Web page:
Auburn Superintendent Katy Grondin calls new state education policies “a perfect storm” that she fears will raise property taxes.

Lewiston Superintendent Bill Webster calls the policies “a recipe for disaster.”

A new law takes away state money for education – $46 per student next year, $92 the year after that – and returns some money if districts create “regional service centers” to streamline student services.

But creating regional centers would mean developing a new layer of bureaucracy, hiring a director and getting approval for consolidated services from the state and local voters.

All of that would mean it wouldn’t save money, the superintendents said. 

Grondin said she’ll be meeting with other superintendents and local state lawmakers to learn more.

“There’s no option on this,” she said. If Auburn doesn’t join an RSC, its schools will lose $165,000 next year, and $223,000 the following year.

In Lewiston, the loss could be $700,000 in 2019-20, Webster said.

“They’re saying if you want system administrators, you need to pay for it,” Grondin said. “It’s ironic that these regional service centers create another layer of administration. We’re paying someone to oversee the regional center. It’s moving the shells.”

Another policy change would shift treatment of children ages 3 to 5 from the state’s Child Development Services to local school districts.

Child Development Services is underbudgeted and having trouble hiring staff. If schools are put in charge of providing services to children ages 3 to 5, “where’s that money going to come from?” Grondin asked.

Auburn enrolled 60 kindergartners who received services from CDS. “If this legislation goes through it would have a huge impact on our special education costs,” Grondin said.

State Sen. Nate Libby, D-Lewiston, said the two policies “are in complete contrast with one another.” The state is saying there needs to be more consolidation on school districts’ shared services, but then the state’s Child Development Services needs to become localized. The two concepts don’t jibe.”

He’ll wait to hear the administration’s case on why the current CDS system isn’t working.

Rep. Bruce Bickford, R-Auburn, said initially he’s not in favor of public schools taking over state CDS services for children ages 3 to 5. He’s not in favor of the state providing services, either.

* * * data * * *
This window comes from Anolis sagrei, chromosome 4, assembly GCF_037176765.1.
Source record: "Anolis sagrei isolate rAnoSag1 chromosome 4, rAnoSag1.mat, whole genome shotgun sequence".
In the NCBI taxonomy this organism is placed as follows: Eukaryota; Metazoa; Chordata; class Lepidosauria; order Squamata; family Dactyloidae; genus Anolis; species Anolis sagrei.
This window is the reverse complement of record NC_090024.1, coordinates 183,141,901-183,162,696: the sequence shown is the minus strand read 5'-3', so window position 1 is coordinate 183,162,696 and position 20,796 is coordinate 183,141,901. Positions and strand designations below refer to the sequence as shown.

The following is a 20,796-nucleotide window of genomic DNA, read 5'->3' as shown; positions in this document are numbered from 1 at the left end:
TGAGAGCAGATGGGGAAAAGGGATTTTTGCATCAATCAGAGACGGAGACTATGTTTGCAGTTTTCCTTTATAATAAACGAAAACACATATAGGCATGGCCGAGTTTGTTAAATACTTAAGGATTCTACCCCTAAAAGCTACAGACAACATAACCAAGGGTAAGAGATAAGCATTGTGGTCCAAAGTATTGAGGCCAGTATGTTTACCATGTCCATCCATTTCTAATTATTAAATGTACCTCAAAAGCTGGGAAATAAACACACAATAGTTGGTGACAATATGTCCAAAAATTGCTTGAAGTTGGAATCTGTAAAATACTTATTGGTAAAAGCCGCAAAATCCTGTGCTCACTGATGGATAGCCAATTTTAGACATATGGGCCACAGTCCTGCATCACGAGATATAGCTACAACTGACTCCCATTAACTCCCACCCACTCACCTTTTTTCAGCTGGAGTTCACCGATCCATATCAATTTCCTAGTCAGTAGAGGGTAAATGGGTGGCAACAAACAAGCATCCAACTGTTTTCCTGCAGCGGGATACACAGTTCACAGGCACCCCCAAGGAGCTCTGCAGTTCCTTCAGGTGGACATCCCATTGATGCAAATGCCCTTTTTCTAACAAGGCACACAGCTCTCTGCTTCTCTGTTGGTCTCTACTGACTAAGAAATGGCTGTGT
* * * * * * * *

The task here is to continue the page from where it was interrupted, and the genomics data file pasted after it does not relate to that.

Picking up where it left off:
“At what point do the parents take responsibility for their kids?” Bickford said. “I don’t want to see 3-year-olds in school.”

He does favor the new law to have districts consolidate student programs.

“It absolutely is the right idea,” Bickford said. His understanding is that “it goes back to whole merger idea. Both school departments can work together. Both administrations can combine themselves. They haven’t done that yet. They’re too afraid of having less administrative people. That’s a concern.”

Libby said the language isn’t matching what he was told when he voted.

When the state budget was passed July 4, which ended a state shutdown, Libby was told the collaboration Lewiston and Auburn schools are already doing, such as sharing the same adult education director, would be recognized.

Reading the statute on Tuesday, “I have a hard time seeing how L-A could seek an exemption,” Libby said. “It seems like this creates a new layer of bureaucracy with a director and a chief financial officer.”

Districts would have to hire more administrators to oversee consolidated services. “That does not make sense to me,” he said. “It’s very troubling.”


Auburn School Superintendent Katy Grondin and School Committee Chairman Tom Kendall talk about the need to support the proposed school budget.

Auburn Superintendent Katy Grondin

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